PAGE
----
Council tax in Edinburgh will rise by 3% from April, as part of a budget which has agreed spending of more than £1bn over the next year.
The City of Edinburgh Council budget for 2022/23 which passed on Thursday, included investments of £1m in roads and pavements and £1.5m to “deep clean” the city and improve its parks.
Councillors also voted to freeze rent for council tenants for the second year and set aside £1.1m to help ease the cost of living crisis for those most in need.
Included in £236.7m of capital spending is £42m for the extension of the city’s tram line to Newhaven, due to open next year, whilst £2m originally budgeted for free tram travel for under-22s was scrapped at the last minute and put into reserves.
Education and Children’s Services will receive a total £35.34m from the budget in the year ahead, whilst parks, greenspace, cemeteries will get £2.14m.
Furthermore, a commitment was made to invest 10% of the council’s roads and transport budget (£1.783m) in cycling infrastructure and £6.3m to decarbonise the council’s vehicle fleet.
Meanwhile, city centre parking charges, allotment hire and garden waste collection fees will all rise by around 5% – whilst the cost of school milk is set to increase by nearly 30%.
And in South Queensferry, pay and display parking will increase by 12.5%.
A council tax rise of 3% was agreed – double the figure proposed by the Tories but matched by the Greens and Lib Dems – which will see band A residents paying £2.23 more each month.
Over the year, the most wealthy in band H will see their bills rise by nearly £100.
At a full council meeting the capital’s SNP/Labour administration presented a balanced budget with no cuts, after officers successfully closed a funding gap of £7.637m and had £208,000 left over.
Added to a one-off grant announced by the Scottish Government in January, £9.8m of unallocated funds were available for the council to spend, which the coalition said would go towards “community-based projects and improvements”.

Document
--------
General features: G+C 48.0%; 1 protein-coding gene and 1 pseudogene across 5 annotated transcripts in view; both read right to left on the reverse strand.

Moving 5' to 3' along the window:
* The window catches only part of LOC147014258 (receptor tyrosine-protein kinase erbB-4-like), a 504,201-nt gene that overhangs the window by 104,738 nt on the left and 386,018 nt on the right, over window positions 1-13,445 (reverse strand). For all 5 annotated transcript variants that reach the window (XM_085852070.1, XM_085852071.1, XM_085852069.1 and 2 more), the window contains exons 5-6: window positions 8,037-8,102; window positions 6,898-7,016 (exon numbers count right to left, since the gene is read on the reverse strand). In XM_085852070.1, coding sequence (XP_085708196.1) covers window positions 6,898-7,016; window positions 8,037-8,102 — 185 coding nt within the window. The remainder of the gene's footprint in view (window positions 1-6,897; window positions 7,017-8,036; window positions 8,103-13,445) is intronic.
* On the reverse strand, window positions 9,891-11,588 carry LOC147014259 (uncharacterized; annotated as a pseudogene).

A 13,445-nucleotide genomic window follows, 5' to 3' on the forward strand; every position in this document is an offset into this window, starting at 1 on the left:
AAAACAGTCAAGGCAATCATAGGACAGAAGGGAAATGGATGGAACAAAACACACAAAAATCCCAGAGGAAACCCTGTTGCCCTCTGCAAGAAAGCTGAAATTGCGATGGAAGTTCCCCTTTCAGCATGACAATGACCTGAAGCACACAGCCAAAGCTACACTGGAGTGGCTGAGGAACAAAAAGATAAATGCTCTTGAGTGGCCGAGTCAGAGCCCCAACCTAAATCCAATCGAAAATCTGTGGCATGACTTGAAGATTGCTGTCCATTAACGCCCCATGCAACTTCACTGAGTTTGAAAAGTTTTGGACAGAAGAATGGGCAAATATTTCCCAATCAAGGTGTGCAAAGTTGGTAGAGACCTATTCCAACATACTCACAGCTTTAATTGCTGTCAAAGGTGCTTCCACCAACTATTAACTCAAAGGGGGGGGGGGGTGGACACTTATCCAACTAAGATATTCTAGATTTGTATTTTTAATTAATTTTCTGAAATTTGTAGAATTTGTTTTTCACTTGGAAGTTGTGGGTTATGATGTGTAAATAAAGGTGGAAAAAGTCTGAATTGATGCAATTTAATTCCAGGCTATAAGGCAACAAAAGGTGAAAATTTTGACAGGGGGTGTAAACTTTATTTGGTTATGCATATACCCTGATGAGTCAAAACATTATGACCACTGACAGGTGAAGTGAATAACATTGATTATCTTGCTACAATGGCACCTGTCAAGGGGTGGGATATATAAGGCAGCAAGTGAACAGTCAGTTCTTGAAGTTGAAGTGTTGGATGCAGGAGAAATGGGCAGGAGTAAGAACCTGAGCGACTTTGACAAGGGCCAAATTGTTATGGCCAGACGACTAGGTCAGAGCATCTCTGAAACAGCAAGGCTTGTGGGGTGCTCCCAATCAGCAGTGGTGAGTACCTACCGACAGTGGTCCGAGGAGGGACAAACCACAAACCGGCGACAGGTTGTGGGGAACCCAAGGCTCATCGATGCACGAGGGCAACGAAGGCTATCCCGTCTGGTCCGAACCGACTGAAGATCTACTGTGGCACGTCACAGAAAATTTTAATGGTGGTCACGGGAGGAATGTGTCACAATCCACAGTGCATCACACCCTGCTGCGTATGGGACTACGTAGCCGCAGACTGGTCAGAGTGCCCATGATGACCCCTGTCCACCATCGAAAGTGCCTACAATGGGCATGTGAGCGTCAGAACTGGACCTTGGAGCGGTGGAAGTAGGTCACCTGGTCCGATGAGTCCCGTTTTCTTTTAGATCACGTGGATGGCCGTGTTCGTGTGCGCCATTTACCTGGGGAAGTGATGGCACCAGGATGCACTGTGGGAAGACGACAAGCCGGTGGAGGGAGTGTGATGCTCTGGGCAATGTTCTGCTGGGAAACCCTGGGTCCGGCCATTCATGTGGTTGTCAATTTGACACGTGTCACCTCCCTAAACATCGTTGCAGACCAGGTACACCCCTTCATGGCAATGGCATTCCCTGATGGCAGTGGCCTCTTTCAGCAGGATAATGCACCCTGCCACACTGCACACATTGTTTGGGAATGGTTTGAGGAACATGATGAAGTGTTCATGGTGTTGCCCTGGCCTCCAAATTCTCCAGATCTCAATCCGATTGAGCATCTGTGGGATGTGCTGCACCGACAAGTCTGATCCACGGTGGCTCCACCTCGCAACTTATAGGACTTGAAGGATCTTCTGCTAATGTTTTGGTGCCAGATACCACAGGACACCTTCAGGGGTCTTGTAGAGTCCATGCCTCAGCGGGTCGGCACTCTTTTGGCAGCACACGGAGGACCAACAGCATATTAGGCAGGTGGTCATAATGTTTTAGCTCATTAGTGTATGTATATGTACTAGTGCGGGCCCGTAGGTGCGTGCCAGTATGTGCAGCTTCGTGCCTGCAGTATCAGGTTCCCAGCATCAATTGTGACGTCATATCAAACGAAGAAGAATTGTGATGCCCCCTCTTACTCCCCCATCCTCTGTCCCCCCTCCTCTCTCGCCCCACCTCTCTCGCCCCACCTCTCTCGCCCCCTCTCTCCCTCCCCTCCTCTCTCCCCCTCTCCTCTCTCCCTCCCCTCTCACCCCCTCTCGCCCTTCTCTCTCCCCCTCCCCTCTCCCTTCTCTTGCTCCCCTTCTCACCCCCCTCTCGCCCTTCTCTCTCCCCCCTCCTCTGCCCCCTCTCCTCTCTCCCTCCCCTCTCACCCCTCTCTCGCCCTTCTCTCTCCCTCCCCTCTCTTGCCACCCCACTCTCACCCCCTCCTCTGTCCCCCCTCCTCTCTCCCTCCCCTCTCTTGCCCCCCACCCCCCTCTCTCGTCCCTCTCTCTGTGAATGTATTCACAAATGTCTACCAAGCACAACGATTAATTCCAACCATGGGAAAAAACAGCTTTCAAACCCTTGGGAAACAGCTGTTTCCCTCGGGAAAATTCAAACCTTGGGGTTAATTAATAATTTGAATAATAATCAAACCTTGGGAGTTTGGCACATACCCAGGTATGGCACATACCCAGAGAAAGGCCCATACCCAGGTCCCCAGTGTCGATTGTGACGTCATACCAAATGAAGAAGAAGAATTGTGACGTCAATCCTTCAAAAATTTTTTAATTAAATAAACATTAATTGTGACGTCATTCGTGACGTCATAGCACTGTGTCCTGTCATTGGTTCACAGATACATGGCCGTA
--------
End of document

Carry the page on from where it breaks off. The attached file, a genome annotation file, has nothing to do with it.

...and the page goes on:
Of this sum, £1m is being invested in road and pavement maintenance, another £1m in support for children’s services to “offset Covid-related pressures” and £1.1m in “easing the cost of living crisis for our most vulnerable citizens”.
Each of Edinburgh’s 17 wards will receive a share of £1.072m to fund a “deep clean” of the city that will involve graffiti removal, street cleaning and hot washing equipment for city centre closes.
However the biggest share of unallocated resources, £2m, is being used internally within the council to ‘improve HR systems’ in response to recommendations made following Susanne Tanner’s inquiry into workplace culture.
Other one-off investments will include:
- £250k to set up ‘neighbourhood action teams’ to tackle hot spot areas of unkempt land.
- £200k to bring back temporary toilets to the city’s parks.
- £500k to support the council’s climate targets.
- £150k for the regulation of short term lets in Edinburgh.
- £200k for local community festivals including Diwali celebrations and Leith Festival.
- £61k to complete the restoration of the Portobello Kilns.
An additional £6.435m of government funding is expected by the local authority in the coming months, with the coalition pledging to spend the majority “supporting the most vulnerable households through the cost of living crisis”.